GILLETTE — Cloud Peak Energy Corp.’s New Year’s resolution list for 2019 is short — survive.

Resolutions can run the gambit of clichés from advancing one’s career to losing weight to finally popping the question to a significant partner. It’s the same in business: expand, open new markets, develop new products and technologies, or all at once.

On the financial bottom line, they all have one common denominator — make more money.

That would be a good start for the Gillette-based thermal coal producer coming off a rocky 2018 that has the company on the brink of bankruptcy or possibly even insolvency.

“It’s been a horrible year operationally and a really hard year for the coal markets in general,” said Robert Godby, director of the Department of Economics and Finance at the University of Wyoming.

In the last 10 weeks, Cloud Peak has announced it’s exploring its financial “strategic alternatives,” including selling the company, to deal with a bottom line that’s bled nearly $215 million since 2015. Add a $400 million anvil of debt dangling overhead that’s coming due in the next few years and the only Powder River Basin-only coal producer was on shaky ground before a disastrous 2018 put Cloud Peak on the canvas for a possible 10-count.

“It’s definitely going to be a pivotal year for Cloud Peak Energy,” Godby said. “Then, if they get through this one, next year is also going to be a pivotal year. It’s going to be chewing the fingernails right up until the debt comes due.”

Many in the industry dubbed President Barack Obama’s administration as an eight-year “war on coal,” but Cloud Peak could consider 2018 as Mother Nature picking up where the Obama administration left off.

The first hit came early in the year when a group of nesting golden eagles delayed a crucial dragline move at the company’s flagship Antelope mine south of Wright. At 28.5 million tons of coal, Antelope alone accounted for nearly half of the 57.8 million tons Cloud Peak produced as a company in 2017.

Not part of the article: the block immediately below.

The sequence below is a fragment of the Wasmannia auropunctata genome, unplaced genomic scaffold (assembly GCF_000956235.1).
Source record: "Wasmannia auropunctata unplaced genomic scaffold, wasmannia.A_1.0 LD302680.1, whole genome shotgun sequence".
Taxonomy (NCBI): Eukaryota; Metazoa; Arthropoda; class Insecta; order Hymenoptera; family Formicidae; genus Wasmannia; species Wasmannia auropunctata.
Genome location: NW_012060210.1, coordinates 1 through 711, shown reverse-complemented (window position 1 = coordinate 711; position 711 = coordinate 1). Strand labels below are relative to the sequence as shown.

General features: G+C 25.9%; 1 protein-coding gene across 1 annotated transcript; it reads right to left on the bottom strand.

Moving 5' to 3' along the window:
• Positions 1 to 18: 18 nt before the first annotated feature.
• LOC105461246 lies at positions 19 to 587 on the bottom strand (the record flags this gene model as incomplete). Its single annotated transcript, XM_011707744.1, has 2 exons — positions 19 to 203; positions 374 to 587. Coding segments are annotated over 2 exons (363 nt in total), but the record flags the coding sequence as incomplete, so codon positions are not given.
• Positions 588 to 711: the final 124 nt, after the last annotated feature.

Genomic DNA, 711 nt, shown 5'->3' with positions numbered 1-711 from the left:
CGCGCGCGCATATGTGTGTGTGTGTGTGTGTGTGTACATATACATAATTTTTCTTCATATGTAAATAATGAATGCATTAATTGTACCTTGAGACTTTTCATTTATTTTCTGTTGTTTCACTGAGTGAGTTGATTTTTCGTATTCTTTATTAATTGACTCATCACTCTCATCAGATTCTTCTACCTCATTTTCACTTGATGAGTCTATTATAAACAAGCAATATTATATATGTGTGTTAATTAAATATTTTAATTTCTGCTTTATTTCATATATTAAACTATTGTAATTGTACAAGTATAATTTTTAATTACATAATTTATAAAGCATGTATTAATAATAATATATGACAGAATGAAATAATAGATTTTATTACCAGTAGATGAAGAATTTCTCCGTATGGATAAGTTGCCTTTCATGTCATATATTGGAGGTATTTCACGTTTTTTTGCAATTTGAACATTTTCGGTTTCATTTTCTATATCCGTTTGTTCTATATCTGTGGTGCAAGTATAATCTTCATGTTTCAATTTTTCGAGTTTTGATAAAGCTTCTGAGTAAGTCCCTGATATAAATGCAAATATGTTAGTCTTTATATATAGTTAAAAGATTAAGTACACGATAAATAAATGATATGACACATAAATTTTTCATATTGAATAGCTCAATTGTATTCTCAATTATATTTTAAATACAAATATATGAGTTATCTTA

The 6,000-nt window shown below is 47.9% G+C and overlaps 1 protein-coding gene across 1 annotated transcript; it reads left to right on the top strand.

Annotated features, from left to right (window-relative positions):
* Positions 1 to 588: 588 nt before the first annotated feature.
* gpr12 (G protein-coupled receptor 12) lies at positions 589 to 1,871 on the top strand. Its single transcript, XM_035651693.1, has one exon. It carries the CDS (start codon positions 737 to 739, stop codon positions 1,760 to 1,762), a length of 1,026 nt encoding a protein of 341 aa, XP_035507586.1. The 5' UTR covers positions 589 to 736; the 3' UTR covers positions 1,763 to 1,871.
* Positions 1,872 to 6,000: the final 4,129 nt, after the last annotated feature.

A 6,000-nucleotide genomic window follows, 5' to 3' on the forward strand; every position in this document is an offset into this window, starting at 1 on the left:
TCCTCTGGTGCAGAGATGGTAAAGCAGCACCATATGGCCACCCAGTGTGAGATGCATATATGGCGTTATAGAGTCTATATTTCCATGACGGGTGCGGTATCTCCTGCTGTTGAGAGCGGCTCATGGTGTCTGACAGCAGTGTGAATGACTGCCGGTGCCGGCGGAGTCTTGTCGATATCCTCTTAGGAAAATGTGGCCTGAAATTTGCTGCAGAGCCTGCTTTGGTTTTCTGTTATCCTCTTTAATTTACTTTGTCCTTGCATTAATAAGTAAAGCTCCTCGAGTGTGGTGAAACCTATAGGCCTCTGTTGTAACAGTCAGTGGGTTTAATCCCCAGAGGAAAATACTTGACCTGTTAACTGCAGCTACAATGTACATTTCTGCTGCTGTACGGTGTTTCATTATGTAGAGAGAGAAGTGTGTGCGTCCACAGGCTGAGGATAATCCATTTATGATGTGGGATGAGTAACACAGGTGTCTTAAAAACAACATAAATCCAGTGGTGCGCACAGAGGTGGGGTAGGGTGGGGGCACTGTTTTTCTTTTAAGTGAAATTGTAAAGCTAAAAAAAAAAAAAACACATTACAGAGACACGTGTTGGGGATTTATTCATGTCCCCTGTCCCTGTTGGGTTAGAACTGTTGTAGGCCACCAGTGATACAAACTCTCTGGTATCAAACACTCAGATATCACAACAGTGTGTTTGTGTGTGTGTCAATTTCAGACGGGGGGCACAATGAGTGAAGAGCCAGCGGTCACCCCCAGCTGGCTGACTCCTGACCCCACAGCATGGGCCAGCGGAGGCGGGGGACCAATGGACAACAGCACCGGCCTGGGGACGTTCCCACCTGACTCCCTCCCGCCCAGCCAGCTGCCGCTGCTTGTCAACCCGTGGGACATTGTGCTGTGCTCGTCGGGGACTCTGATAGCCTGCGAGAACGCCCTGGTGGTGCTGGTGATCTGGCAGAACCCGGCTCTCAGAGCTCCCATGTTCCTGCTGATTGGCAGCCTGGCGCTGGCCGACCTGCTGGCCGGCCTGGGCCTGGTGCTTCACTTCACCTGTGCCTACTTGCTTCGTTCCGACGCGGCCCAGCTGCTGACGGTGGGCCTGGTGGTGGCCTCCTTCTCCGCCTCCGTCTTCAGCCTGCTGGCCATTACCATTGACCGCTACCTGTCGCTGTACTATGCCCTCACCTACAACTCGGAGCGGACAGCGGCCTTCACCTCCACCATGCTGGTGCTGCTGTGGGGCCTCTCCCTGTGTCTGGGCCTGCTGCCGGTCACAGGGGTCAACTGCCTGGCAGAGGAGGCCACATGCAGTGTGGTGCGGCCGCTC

Instead of taking four weeks, the dragline move took nine weeks, putting the mine behind schedule to meet its production and contract goals.

Then an unusually rainy spring caused spoil failure at the Antelope mine, putting it behind even more.

Between the eagles and mine repair, Antelope produced 23.1 million tons of coal last year, a 19 percent drop from 2017. Add a 23 percent decline in production at Cordero Rojo, its other Wyoming PRB mine, and profit margins that continue to narrow due to market conditions, many analysts are speculating if it’s game over for Cloud Peak.

“They’ve got a little bit of time to maneuver,” Godby said about the company’s outlook. “There’s a possibility they can do something with their creditors to gain some time. The way you might avoid bankruptcy is to try and arrange some kind of debt-equity swap. If that’s the case, then the mines keep running.

“They also basically need the market to turn around. They’re not generating income like they thought they would. The bottom line is they’ve done everything they can to consolidate their earnings.”

Those cost-saving moves have included terminating retirement health benefits and closing the Gillette administrative office and moving those operations to the Cordero Rojo mine site, Also, both Cordero Rojo and Antelope have been consolidated to run as a single operation.

Since spinning off from Rio Tinto Energy America in 2009, Cloud Peak’s financials read like a roller coaster: a steady, pleasant ride up a steep slope, then a scary plunge down.

From 2010, the company’s first full year as Cloud Peak, through 2014, it made a net profit of $611.7 million.

Then came a crash in 2015 that devastated thermal coal and pushed three of the Powder River Basin’s largest producers — Alpha Natural Resources, Arch Coal and Peabody Energy — into bankruptcy.

From 2015 through the first three quarters of 2018, Cloud Peak has lost $213.7 million, including a huge $204.5 million hit in 2015 alone. It’s $24 million in the red through the first nine months of last year.

Along with the company’s financial filings, including one Jan. 14 that moves to guard against any potential hostile takeover bids, there’s a lot to concern a community that relies on coal to drive its economy and Cloud Peak’s 1,224 employees.


By Greg Johnson

Gillette News Record Via Wyoming News Exchange